When Globalization Backfires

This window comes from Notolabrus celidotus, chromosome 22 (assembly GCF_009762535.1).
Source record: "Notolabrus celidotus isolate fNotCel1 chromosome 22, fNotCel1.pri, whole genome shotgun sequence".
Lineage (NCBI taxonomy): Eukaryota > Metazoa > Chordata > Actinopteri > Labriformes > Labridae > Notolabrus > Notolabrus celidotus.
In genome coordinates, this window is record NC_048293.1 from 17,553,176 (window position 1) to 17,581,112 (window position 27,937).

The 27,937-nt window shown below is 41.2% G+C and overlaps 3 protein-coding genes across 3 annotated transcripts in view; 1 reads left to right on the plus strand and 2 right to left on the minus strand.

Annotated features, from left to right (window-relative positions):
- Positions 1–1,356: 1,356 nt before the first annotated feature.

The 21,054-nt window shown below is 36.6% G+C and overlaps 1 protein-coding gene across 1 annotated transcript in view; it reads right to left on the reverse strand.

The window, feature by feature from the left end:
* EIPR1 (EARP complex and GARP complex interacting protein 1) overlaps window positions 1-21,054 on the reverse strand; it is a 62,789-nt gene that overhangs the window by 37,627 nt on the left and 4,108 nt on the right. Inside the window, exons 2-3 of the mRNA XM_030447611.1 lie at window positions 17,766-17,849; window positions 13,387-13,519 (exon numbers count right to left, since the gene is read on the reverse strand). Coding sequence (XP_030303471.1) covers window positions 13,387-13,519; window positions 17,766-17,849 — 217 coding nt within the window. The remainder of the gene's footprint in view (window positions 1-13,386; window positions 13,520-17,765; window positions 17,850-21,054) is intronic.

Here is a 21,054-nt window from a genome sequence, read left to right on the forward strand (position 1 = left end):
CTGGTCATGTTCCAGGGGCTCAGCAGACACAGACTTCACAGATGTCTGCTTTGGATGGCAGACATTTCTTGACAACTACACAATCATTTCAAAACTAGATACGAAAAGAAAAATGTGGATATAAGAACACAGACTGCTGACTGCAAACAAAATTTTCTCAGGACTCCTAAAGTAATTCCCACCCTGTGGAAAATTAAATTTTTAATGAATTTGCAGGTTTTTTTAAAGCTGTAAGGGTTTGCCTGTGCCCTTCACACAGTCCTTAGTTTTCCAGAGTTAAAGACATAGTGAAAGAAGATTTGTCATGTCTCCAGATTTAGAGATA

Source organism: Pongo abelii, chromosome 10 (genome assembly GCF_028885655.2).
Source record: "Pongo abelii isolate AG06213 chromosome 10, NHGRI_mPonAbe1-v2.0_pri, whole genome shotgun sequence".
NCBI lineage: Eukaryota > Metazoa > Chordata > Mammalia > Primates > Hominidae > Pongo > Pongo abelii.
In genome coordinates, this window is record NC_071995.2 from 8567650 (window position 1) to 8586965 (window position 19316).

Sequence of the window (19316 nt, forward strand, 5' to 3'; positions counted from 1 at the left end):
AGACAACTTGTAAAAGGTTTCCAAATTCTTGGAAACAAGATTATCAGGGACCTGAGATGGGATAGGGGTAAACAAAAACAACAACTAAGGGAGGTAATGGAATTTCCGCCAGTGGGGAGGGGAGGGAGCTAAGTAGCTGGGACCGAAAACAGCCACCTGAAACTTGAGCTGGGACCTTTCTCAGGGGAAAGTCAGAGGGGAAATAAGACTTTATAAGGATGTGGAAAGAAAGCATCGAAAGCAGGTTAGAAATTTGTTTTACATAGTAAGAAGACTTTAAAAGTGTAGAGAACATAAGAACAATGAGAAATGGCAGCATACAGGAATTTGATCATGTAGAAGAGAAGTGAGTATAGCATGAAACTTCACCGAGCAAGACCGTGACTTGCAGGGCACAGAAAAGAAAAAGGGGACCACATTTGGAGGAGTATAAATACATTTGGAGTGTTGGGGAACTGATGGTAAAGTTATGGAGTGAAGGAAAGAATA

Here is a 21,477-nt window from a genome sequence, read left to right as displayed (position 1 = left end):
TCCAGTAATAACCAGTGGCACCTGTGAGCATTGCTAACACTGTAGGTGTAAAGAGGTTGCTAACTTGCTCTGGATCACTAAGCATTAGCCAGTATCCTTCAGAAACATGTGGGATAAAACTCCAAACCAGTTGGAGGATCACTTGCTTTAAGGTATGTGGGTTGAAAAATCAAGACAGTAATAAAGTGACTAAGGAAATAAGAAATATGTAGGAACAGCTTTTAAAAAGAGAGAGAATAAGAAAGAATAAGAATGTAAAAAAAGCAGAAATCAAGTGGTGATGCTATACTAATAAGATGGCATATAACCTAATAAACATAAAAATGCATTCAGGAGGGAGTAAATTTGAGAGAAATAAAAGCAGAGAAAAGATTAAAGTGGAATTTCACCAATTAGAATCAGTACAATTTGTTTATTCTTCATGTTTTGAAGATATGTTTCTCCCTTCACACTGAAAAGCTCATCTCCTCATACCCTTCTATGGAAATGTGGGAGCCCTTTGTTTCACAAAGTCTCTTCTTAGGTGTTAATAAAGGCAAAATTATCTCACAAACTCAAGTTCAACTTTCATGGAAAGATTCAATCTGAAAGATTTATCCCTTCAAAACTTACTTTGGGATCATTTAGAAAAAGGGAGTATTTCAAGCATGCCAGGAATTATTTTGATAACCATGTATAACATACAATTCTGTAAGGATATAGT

As a hegemonic force, the United States is always blamed for the westernization-or the demoralization depending on to whom you speak to- of the more traditional countries. The sharing of western culture with third word countries is often seen as a form of philanthropic service to westerners, as they see it as introducing the world to the wonderful life of America. But what happens when globalization backfires, leaving westerns angry and resentful that globalization no longer benefits them and solely them? In “The Other Side of Outsourcing” a news segment that highlights the effects of globalization in India especially within the call-center sphere, journalist Thomas Friedman looks at the changing attitudes of the younger generation in India and how India’s globalization is slowly leaving the West behind. The segment explains how through cheap outsourcing, many American companies have call-centers in India which allows the companies cheap labor and allows young Indian’s more disposable income. However, with each company that moves their call-center overseas comes a new set of lost jobs, leaving many Americans feeling jilted that a foreigner now has their “western” job. Not only is the loss of jobs an important element that angers some Americans, but the fact that their access to the company is less direct causes them concern. When a customer has a complaint, no longer are they transferred to the company headquarters in say Baltimore but instead they are directed across the ocean to an Indian call teller with the alias of Jim Johnson. While globalization has definitely brought about positive change within the lives of the younger Indian generation, its negative effects on the stability of American jobs has many westerns on the defense.

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